- Avoid all value judgments when writing up disciplinary action or termination letters; stick strictly to the facts. Embellishing the notes or communications with additional thoughts or opinions can't help and just might hurt a lot.
- Always have HR present at termination-decision meetings. This way you get a witness to corroborate what is said, as well as help inexperienced managers avoid saying/doing something that is best left unsaid.
- Always give about-to-be-fired employee at least a brief hearing. You don't want to be surprised later on, that for example, the employee had a FMLA or ADA problem you didn't know about.
- And, document times 3. It is always disappointing to go back and find out that you did things the right way, but you have no records to prove it.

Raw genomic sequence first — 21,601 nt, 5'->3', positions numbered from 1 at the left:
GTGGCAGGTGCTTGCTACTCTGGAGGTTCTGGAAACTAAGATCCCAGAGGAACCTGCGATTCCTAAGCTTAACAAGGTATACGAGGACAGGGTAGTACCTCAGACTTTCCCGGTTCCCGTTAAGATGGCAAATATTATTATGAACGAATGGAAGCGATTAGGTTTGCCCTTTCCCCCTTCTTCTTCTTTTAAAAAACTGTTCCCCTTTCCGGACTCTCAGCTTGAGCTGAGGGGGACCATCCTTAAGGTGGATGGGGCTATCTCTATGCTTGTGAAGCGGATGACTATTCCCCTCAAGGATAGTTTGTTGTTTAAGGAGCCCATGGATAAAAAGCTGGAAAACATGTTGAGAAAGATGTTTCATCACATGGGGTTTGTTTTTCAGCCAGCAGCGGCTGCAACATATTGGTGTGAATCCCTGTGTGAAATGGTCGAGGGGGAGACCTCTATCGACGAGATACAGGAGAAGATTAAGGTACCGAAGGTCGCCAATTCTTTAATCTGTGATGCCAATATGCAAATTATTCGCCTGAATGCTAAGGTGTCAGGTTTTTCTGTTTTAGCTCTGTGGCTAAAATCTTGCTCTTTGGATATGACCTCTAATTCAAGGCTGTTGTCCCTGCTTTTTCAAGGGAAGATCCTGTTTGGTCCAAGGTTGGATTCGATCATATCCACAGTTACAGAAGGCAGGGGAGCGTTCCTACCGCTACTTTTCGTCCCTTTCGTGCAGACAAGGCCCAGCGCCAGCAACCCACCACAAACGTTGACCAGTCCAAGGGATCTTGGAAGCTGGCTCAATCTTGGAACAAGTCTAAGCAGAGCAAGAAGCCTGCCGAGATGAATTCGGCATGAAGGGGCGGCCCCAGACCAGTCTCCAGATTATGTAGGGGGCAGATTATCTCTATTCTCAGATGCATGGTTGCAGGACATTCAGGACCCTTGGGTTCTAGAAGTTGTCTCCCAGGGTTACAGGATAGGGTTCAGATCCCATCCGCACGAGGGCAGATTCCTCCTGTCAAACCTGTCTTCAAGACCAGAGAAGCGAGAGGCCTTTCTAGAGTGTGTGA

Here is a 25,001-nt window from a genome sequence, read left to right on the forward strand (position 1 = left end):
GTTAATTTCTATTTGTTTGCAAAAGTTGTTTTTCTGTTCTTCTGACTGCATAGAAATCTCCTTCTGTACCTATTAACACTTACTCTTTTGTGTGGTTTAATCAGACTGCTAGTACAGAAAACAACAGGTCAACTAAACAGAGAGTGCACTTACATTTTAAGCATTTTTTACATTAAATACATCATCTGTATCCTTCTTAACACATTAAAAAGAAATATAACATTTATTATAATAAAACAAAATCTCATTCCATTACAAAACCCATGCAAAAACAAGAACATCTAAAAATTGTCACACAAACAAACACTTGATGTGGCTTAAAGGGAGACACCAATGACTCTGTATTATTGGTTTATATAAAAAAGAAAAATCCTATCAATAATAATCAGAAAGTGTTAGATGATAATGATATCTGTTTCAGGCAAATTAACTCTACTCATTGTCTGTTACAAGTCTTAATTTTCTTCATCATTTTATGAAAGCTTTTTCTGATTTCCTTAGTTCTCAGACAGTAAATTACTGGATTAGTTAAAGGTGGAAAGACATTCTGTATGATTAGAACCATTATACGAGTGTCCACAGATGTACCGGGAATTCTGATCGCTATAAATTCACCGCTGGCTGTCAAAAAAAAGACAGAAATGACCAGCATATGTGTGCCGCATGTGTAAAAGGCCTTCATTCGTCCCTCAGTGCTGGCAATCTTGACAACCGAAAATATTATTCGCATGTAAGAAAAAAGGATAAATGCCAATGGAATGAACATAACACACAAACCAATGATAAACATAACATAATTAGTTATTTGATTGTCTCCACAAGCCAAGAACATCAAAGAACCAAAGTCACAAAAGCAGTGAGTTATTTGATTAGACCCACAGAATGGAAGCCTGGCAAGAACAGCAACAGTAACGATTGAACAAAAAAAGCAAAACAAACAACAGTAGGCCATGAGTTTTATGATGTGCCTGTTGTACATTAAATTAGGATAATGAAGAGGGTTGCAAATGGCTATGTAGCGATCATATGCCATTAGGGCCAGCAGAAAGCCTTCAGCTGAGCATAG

Lastly, The key is to look to a jury like a fair employer. If you follow that maxim in practice and on paper, you probably won't get hurt too badly if the discipline or termination action goes awry.
an K. Krell of Jackson Lewis told a recent gathering of HR professionals that the key to any discipline and termination action is to appear to be a fair employer. Her points: personnel actions demand prudent practice as more and more states pass complex and difficult HR laws.